Metra’s Board of Directors today approved a 2015 budget and capital program that includes an average fare increase of 10.8 percent across all fare types to help fund a modernization plan as well as the increasing costs associated with operating commuter rail service.
The decision to raise fares in 2015 was made after Metra took multiple steps to contain costs. In recent years, Metra identified $5.9 million in efficiencies that are still positively impacting Metra’s current budget and will continue to reduce costs in 2015. For example, a renegotiated agreement with the South Shore Line reduced Metra costs by $2.3 million in 2015. Metra has also implemented further efficiencies that will reduce its operating costs for 2015 by $7.8 million, including $3.3 million in savings in maintenance costs, $3.8 million in employee health care cost savings and $700,000 in security cost reductions.
“We are continuously looking for ways to run this agency as effectively and efficiently as possible,” said Metra Board Chairman Martin J. Oberman. “But the simple fact is that cost containment can only go so far. Through this budget, Metra is demonstrating that it is spending the dollars necessary to maintain service and taking the steps necessary to invest in its future.”
Nevertheless, as the Board unanimously passed the budget 11-0, it included an amendment directing staff to prepare a detailed report by January 2015 outlining whether additional costs can be cut without reducing or eliminating service.
Metra’s 2015 budget includes $753.1 million for operations and $328.9 million for capital needs. Public hearings regarding Metra’s spending plans and its plans to finance a modernization of its rail fleet were held across the region earlier in November in advance of the Board’s vote.
A portion of the fare increase will be used to cover debt service on a bond issue of $100 million, which would be the first in Metra history, or similar financing. The financing, combined with additional financing proposed for future years, will be used to help fund a $2.4 billion modernization plan. The rest of the fare increase will be used primarily to cover a growth in expenses, outlined below.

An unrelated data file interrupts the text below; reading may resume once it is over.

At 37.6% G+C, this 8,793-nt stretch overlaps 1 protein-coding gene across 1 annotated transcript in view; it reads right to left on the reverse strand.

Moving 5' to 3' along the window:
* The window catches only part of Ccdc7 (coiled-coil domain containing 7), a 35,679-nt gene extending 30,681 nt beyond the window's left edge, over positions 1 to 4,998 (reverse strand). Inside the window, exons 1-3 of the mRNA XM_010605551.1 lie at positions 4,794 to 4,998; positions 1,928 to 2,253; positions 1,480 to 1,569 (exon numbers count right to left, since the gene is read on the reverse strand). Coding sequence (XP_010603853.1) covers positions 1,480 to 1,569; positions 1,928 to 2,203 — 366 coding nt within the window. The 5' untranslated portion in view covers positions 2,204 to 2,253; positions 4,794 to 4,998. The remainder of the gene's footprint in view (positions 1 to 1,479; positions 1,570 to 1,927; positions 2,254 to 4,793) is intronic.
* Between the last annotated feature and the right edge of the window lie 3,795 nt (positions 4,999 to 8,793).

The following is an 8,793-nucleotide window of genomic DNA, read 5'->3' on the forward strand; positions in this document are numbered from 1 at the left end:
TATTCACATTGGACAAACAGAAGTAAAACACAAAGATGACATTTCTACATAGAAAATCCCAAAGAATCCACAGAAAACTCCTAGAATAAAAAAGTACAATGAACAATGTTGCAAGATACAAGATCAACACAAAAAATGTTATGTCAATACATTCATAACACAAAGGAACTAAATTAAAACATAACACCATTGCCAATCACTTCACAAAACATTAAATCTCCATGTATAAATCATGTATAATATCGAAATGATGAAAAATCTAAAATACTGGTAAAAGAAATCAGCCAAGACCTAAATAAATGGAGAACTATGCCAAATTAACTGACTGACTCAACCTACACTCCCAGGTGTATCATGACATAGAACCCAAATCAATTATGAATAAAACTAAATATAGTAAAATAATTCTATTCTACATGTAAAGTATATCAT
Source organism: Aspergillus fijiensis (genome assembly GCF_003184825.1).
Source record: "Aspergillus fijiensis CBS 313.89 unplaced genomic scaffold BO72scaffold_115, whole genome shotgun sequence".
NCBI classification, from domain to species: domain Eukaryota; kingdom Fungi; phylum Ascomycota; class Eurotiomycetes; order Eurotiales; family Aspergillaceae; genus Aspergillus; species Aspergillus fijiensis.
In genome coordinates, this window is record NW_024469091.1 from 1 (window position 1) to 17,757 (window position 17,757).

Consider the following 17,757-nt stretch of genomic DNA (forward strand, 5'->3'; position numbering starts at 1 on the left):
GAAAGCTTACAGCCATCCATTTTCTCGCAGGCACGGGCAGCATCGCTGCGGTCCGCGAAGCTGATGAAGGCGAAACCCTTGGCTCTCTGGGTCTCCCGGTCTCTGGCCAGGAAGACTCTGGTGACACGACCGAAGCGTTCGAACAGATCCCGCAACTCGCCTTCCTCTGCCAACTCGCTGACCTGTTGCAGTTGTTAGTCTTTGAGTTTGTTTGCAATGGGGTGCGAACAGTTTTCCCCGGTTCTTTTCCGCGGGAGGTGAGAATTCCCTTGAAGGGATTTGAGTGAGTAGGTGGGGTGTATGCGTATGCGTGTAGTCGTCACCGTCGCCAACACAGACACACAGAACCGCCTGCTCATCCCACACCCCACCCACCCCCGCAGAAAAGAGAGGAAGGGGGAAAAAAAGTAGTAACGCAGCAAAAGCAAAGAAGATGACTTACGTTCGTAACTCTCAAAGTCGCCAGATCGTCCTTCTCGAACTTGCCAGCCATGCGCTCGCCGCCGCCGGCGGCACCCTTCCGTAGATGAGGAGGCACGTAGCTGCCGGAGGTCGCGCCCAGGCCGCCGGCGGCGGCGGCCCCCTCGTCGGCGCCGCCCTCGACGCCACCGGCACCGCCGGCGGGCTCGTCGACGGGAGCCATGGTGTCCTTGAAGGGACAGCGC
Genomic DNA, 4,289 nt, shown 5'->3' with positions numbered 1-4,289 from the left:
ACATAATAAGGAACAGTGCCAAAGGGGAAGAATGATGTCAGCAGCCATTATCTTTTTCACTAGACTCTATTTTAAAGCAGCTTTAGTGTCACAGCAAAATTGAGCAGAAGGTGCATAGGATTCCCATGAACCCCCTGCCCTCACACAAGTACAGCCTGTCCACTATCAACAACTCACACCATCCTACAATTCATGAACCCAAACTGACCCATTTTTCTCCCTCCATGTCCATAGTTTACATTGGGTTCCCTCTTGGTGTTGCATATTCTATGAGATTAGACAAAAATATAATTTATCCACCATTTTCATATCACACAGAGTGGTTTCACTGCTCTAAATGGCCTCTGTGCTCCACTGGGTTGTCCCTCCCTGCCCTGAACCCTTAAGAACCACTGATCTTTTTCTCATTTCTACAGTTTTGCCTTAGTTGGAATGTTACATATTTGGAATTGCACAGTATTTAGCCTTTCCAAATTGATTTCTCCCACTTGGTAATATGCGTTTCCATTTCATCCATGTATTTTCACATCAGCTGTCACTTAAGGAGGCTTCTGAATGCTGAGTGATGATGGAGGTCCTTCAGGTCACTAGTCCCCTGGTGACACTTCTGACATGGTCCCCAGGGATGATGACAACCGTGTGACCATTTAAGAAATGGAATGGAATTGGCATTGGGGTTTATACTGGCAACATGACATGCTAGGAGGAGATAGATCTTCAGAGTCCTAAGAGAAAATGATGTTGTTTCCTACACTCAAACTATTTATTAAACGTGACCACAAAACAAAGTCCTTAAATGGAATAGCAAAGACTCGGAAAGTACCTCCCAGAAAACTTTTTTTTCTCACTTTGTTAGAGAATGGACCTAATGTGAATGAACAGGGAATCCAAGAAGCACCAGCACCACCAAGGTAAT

Metra’s budget projects expenses to grow by $51.5 million in 2015. That includes $18.5 million for labor and fringe benefits, $6 million in added maintenance expenses due to the age of its equipment, $9.6 million in other expense growth, $8.4 million for the financing proposal and $3 million for the added costs to our operating budget for the federally mandated Positive Train Control system. It also includes a $6 million increase in the amount of farebox revenue that Metra is setting aside for capital needs.
The 2015 budget includes an increase in funding from external sources of $18 million. This includes a $12.3 million increase regional transportation sales tax receipts, $6 million from the RTA and a $700,000 increase in the state reduced fare subsidy, minus $1 million in security grant funding. The deficit is further reduced by $6.2 million from an accounting change, a projected increase in non-fare revenue and grants from the RTA’s Innovation, Coordination and Enhancement program.
That leaves a $27.3 million gap between costs and projections for available funding. This shortfall will be funded through the fare increase.
The price of full-fare, one-way tickets will increase between 10.8 and 18.2 percent, depending on the zone. Full-fare 10-ride tickets will change from a reduction of 0.3 percent to an increase of 6.4 percent. Full-fare monthly passes will increase between 10.9 percent and 18.6 percent. The price of reduced-fare, one-way tickets will increase between 11.1 and 22.3 percent, depending on the zone. Reduced-fare 10-ride tickets will increase between 0 and 10 percent. Reduced-fare monthly passes will increase between 11.1 percent and 22.2 percent. (Please see fare charts.)
The capital budget includes $156.6 million in federal formula capital funds, $4 million in federal Congestion Mitigation & Air Quality funds, $45 million in RTA State of Good Repair bond funds, $13.3 million from the RTA Innovation, Coordination and Enhancement program, $10 million in Metra farebox capital funds and $100 million in Metra bonds or similar financing.
The capital budget will allocate $92 million to rolling stock, $36.9 million to tracks and structure, $131.6 million for signal, electrical and communication work (including $123 million for PTC), $44.5 million for facilities and equipment, $9.4 million to stations and parking and $14.5 million to support activities.
As part of the 2015 budget proposal, Metra would restore a discount on 10-ride tickets that was eliminated in 2013. The 10-ride ticket would now be priced at the cost of nine one-way fares, instead of the current 10 one-way fares. All the changes, including the fare increase, would begin Feb. 1, 2015.
Other fare policy changes include:
- The grace period on monthly tickets will be restored, so that they will be valid on the first business day of the following month until noon.
- One-way tickets will be good for 90 days, instead of the current 14.
- The extra charge for buying a ticket onboard the train will increase to $5 from $3 (The surcharge is not applied if no ticket agent is available at the boarding station.)
- The price of a weekend pass will increase to $8 from $7.
A general no refund policy will be adopted, but exceptions could be outlined in the future.